Monday, August 31, 2009
The current issue of Foreign Affairs sports a real gem of analysis buried amid all of the articles on economics and discussions of the resilience of Cold War institutions. Patrice McMahon and Jon Western discuss Bosnia 14 years after the signing of the Dayton accord. Having spent last week in the Balkans, I would have to say the issues they raise are poignant and present serious security risks to Europe.
To say that I'm not an expert on the Balkans would be a gross understatement, especially given how many true experts there are. Other than the occasional article in the newspaper, my previous exposure was predominately during my cadet days when I thought my career would culminate as a platoon leader somewhere in the region. Of course, Iraq and the Middle East myopia it induced in the U.S. military relegated the region to the purview of the National Guard as a mission all but complete.
But it is no where near complete. While the signing of the Dayton accord and the initiation of the Kosovo Air Campaign will remain relevant historical events in the Balkans, they were the beginning, not the end of any Euro-American efforts there. These two events separated the combatants, but time has not tempered ethnic tensions because the politics have not yet been solved. Especially as the politics were devised by the West to separate the ethnic groups in the hope that time would temper their relations. Talk about hopeful.
Bosnia is on the brink of collapse as Bosnian Serbs, Croats, and Muslims try to outmaneuver each other for political advantage. In Kosovo, the region of Mitrovica is rife with ethnic tensions as the Serb majority defy Albanian attempts at pulling the area under the control of Prishtina. Of course with the assistance of Serbia itself, still upset at Western vilification of their nation. While Croatia, Macedonia, Slovenia, and Montenegro seem to be doing fairly well (with EU ascendancy quite possible in some cases), history has shown that conflict in the Balkans knows no borders just as ethnic ties do not.
The current political situation has been compounded by a number of factors in addition to the ethno-political divisions cited above (some listed in the article, some of my own conjecture). First is the cacophony of aid to the region in the mid to late 1990s. Everyone wanted to help with donor assistance or military aid. But the aid surpassed the local capacity to handle it. Second is that this cacophony of aid was on occasion disguised for instituting donor influence to gain strategic advantage. Third is Russia's patronage of Serbia. With Russia's energy influence on Europe and the NATO/Russia tensions over both Georgia and the Ukraine, no one wants to incite global conflict over the Balkans. Again. Fourth, and possible most important, is the aforementioned myopia on the "War on Terror" or whatever we're calling it today.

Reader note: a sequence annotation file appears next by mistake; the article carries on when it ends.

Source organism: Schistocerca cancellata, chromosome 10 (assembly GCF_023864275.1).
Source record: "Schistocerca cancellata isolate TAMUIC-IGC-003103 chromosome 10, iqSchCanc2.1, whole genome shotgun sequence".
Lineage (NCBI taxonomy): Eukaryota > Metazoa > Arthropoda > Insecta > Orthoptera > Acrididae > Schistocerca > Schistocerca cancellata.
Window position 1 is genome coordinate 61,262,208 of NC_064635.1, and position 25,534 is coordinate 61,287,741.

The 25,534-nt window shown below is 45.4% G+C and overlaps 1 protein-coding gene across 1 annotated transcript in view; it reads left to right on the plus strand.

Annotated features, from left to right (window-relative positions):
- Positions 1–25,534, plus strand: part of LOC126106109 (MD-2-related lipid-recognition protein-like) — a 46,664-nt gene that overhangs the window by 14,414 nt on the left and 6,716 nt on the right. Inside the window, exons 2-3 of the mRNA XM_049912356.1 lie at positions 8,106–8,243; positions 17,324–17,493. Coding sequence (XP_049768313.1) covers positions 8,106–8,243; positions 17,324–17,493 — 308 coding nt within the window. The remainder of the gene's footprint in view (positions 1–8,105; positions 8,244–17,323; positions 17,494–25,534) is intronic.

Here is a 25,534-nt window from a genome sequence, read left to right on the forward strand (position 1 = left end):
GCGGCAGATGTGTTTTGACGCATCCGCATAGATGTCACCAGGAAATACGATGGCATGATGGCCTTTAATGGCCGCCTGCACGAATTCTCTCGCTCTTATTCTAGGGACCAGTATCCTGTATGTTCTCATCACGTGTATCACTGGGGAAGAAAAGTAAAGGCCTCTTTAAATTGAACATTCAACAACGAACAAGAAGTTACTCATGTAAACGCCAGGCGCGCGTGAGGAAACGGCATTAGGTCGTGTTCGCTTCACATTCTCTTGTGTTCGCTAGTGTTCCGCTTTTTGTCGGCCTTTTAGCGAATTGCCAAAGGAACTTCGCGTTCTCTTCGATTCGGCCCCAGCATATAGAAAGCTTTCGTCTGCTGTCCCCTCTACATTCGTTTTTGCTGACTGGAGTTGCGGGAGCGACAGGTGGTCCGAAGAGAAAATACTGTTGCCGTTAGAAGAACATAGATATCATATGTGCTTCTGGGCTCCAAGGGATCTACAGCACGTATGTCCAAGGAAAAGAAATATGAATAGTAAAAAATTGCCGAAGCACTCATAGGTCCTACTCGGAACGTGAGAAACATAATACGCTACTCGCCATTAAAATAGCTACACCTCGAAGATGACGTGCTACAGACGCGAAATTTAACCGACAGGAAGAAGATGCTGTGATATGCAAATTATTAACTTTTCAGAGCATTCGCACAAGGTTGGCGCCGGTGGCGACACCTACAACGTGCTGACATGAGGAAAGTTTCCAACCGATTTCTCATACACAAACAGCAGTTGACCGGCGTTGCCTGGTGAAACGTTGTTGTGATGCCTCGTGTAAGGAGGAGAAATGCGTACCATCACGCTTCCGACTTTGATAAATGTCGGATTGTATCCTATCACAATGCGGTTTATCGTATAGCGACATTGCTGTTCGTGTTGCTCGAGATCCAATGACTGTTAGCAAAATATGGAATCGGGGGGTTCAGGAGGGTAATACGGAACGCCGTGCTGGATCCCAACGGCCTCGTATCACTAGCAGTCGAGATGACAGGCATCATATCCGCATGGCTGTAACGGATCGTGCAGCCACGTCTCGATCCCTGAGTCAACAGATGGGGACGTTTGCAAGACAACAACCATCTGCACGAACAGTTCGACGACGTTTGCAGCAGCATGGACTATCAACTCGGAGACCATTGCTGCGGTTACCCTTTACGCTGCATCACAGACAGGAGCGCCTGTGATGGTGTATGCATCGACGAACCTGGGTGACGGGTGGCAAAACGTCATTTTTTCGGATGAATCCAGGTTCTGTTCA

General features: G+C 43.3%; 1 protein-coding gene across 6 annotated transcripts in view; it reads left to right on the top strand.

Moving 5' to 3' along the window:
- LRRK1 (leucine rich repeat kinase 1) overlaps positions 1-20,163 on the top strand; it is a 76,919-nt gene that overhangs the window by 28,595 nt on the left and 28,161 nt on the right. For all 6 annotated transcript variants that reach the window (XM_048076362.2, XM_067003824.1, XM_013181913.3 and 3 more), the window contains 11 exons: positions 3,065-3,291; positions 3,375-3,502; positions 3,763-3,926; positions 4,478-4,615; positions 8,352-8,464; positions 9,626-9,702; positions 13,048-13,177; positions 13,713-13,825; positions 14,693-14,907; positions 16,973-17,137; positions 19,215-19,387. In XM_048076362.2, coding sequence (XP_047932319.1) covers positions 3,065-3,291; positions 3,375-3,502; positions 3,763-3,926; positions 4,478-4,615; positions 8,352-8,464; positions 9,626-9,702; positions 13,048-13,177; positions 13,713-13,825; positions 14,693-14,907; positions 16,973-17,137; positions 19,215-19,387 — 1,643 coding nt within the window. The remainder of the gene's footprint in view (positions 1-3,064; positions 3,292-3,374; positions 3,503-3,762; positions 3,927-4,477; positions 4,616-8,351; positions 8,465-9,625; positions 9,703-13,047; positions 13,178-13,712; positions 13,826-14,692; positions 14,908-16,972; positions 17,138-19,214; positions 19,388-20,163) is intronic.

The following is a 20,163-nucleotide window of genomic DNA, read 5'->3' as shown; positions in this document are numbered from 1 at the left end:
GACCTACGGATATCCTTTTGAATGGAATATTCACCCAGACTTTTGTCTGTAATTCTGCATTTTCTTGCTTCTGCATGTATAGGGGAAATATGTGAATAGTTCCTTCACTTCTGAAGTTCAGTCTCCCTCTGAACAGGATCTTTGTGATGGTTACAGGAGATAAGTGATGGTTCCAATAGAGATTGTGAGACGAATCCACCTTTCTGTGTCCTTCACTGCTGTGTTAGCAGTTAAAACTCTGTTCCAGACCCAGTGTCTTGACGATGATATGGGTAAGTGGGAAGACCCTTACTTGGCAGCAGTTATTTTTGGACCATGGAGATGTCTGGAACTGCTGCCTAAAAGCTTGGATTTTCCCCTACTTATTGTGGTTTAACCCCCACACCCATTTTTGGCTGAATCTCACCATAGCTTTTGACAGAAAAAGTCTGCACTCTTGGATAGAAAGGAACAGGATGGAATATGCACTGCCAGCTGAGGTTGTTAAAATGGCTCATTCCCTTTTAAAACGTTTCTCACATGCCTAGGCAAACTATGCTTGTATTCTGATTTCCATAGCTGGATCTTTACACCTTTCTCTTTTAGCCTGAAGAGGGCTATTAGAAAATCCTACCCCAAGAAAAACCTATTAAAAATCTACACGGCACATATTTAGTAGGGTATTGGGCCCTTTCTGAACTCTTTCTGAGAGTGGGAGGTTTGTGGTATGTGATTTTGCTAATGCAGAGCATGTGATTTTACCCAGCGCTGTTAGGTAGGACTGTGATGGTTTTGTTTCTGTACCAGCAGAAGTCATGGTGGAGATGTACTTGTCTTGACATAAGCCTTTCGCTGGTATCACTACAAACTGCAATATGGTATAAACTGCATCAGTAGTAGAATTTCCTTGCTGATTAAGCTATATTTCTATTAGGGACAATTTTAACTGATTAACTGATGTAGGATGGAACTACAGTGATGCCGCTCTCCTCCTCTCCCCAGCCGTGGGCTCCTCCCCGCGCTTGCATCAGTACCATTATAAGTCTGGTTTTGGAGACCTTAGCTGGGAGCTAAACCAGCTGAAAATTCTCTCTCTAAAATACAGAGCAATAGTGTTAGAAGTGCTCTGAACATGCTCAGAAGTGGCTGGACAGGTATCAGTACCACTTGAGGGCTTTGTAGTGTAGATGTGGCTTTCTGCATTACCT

The reality is that without true Western leadership, as called for in the article, the region could continue to fragment and fall into conflict again. It is not a problem that can be ignored any longer, nor be labeled as a success or mission complete. As true in any post-conflict environment, especially those past the attention of the intervening nations' public, McMahon and Western put it best: "It is impossible to create a functional state that can be sustained and governed by local actors merely by throwing money and resources at the problem. As the experience in Bosnia has proved, state building is not a problem to be solved but a process to be managed."
Update: Positroll makes note in the comments that Slovenia has been a member of the EU since 2004 and Croatia has been a candidate since 2004 and received NATO membership in 2009. Thanks for the correction and I'll spend a little more time on Wiki in the future.